Well, I’ve finally hit my initial goal of 31 days of blogging! (And I will stop numbering my posts now.) I didn’t complete all 31 posts in 1 month, but I did manage to do it in 2. Given that I’ve never done this sort of writing before, I feel that’s not half bad. “Started a blog” could be checked off my bucket list, if I had one. “Make a bucket list” should be the next thing I do!
I’ve found that so far, blogging has definitely been a worthwhile journey. Thank you – each one of you – for reading. I know your time is valuable and I’m honored that you spare a bit of it to read my two cents.
Thank you, also, to everyone who has encouraged me with your compliments, ‘likes,’ and ‘shares.’ There’s simply no way I can fully convey just how much your appreciation means to me. I am very blessed to enjoy the writing process, but gifted so much more by friends cheering me on. Thank you. Thank you.
So – today’s post is about a new beginning. Why? Well, because it’s the first day of Advent.
My family and I had a great Thanksgiving. We are also looking forward to Christmas. We were talking about getting our tree today, but for some reason, and I couldn’t put my finger on why, planning to do this seemed a little rushed to me. And then, as we settled into the pew at Mass this morning, I realized I was feeling sluggish. It was not the tryptophan from turkey leftovers. No, I just felt caught in a sort of no-man’s land….I was mentally done with the Thanksgiving holiday but not yet ready to start preparing for Christmas.
Then I grabbed the Missal. In the Catholic Church, this book contains all of the scripture readings selected for the church worldwide for the entire year. Churches replace their Missals annually, and the church year begins with Advent. So basically, I thought, maybe today I start again.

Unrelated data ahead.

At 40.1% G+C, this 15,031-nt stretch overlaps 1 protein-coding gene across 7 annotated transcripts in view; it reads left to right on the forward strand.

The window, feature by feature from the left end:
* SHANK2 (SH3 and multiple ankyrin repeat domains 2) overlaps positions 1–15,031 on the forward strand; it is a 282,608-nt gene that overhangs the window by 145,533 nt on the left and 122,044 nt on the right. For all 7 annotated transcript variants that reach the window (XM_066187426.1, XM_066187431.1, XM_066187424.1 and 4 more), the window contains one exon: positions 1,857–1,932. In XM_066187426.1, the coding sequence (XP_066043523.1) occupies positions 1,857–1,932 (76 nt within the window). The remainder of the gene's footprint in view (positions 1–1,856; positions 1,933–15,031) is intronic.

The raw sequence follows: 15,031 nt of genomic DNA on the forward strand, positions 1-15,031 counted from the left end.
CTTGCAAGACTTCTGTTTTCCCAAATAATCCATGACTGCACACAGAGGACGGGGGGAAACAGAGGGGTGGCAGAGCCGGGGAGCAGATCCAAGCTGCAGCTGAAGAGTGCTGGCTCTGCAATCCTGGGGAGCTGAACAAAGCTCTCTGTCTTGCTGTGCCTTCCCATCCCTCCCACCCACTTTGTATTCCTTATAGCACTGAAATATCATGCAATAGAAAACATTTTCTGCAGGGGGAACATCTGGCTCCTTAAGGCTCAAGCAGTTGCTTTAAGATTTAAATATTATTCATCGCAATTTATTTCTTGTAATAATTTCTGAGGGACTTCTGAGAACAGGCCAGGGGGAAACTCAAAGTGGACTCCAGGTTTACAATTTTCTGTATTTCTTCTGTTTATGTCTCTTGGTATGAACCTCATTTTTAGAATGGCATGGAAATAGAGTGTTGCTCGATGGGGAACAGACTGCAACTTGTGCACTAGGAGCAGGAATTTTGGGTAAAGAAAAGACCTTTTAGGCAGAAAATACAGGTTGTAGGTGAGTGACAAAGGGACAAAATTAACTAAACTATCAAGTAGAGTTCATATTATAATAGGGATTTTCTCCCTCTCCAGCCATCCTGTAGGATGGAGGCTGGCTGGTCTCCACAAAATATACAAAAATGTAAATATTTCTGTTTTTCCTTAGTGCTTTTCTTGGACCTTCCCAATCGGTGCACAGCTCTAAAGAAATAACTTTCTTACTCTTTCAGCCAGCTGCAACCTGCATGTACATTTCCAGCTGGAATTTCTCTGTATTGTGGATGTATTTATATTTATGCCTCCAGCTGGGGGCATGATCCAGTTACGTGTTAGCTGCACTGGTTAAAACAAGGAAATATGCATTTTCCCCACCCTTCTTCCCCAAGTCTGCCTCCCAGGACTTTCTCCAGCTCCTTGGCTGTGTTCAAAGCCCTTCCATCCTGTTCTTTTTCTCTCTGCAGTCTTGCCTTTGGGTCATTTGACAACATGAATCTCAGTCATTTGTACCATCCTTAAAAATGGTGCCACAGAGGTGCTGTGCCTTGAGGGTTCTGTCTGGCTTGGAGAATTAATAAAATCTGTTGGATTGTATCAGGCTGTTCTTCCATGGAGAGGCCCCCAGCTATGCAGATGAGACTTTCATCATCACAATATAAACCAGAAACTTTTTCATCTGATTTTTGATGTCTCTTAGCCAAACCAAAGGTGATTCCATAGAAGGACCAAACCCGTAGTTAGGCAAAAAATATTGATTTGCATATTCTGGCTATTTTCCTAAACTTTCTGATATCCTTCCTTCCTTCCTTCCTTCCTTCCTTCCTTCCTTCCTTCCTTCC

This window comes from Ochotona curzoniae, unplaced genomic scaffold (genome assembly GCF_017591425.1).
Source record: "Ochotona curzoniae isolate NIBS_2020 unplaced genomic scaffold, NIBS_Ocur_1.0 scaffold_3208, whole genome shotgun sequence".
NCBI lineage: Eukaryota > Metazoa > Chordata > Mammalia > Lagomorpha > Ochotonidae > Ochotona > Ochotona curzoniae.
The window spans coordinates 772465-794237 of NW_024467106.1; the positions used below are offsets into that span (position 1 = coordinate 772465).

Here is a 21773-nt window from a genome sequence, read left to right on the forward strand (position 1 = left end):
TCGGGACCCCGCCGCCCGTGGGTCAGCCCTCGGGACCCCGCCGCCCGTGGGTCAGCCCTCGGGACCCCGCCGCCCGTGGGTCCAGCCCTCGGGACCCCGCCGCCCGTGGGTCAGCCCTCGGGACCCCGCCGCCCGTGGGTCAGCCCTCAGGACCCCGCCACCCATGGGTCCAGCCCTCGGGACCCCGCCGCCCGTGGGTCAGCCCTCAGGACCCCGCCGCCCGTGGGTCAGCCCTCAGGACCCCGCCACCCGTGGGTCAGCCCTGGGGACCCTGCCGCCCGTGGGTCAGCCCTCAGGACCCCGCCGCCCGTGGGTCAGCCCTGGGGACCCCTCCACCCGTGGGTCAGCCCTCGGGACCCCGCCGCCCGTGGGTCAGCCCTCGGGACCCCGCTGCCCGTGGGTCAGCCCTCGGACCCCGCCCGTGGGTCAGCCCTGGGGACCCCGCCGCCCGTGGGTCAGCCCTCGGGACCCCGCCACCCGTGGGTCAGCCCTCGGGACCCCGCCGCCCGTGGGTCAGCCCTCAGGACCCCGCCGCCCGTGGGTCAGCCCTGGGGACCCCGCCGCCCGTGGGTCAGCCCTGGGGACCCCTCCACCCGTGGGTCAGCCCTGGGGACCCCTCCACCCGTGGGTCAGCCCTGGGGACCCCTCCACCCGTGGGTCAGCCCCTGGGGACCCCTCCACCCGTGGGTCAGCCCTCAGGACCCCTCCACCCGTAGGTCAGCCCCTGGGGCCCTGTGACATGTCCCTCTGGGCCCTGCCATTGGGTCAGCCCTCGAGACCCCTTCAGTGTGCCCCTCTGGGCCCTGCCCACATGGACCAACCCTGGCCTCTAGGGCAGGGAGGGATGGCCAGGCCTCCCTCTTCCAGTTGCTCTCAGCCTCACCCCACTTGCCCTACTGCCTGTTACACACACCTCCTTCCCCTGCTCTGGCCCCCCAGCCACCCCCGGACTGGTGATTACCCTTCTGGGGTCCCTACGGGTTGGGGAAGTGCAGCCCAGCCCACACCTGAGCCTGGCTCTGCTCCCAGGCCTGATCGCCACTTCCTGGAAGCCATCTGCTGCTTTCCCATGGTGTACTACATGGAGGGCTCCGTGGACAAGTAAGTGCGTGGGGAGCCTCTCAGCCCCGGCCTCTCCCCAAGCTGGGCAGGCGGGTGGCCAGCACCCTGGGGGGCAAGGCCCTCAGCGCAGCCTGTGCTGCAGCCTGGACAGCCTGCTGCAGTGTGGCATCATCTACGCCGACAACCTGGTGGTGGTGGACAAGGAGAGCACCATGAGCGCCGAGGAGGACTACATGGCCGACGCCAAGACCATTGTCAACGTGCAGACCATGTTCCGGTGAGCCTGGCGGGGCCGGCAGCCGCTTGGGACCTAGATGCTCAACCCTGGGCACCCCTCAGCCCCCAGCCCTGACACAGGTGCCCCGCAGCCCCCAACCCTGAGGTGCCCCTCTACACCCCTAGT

I pondered this more as I heard the first reading, from the Book of Isaiah 63 and 64, and especially the last lines, “Yet, O LORD, you are our father; we are the clay and you the potter: we are all the work of your hands.”
I am a work in His hands. And He is patient with me. Since Advent is about waiting for His coming at Christmas, the Lord is not caught up in the hustle and bustle of the so-called “holiday season” that has become so commercialized in our predominantly secular society. No, He has no part in that. So, I participated in Communion with Him and gave Him myself as I was, and He came and made today about accepting the process of preparation for things to come. He made it about taking the necessary time to do that. Nice and easy. Peacefully and slowly. Not on the world’s time.
Instead of rushing to pull out the decorative embellishments that say to the world “we’re celebrating,” I removed clutter and cleaned to make room for what’s to come. I’ll do more tomorrow, but I feel better already.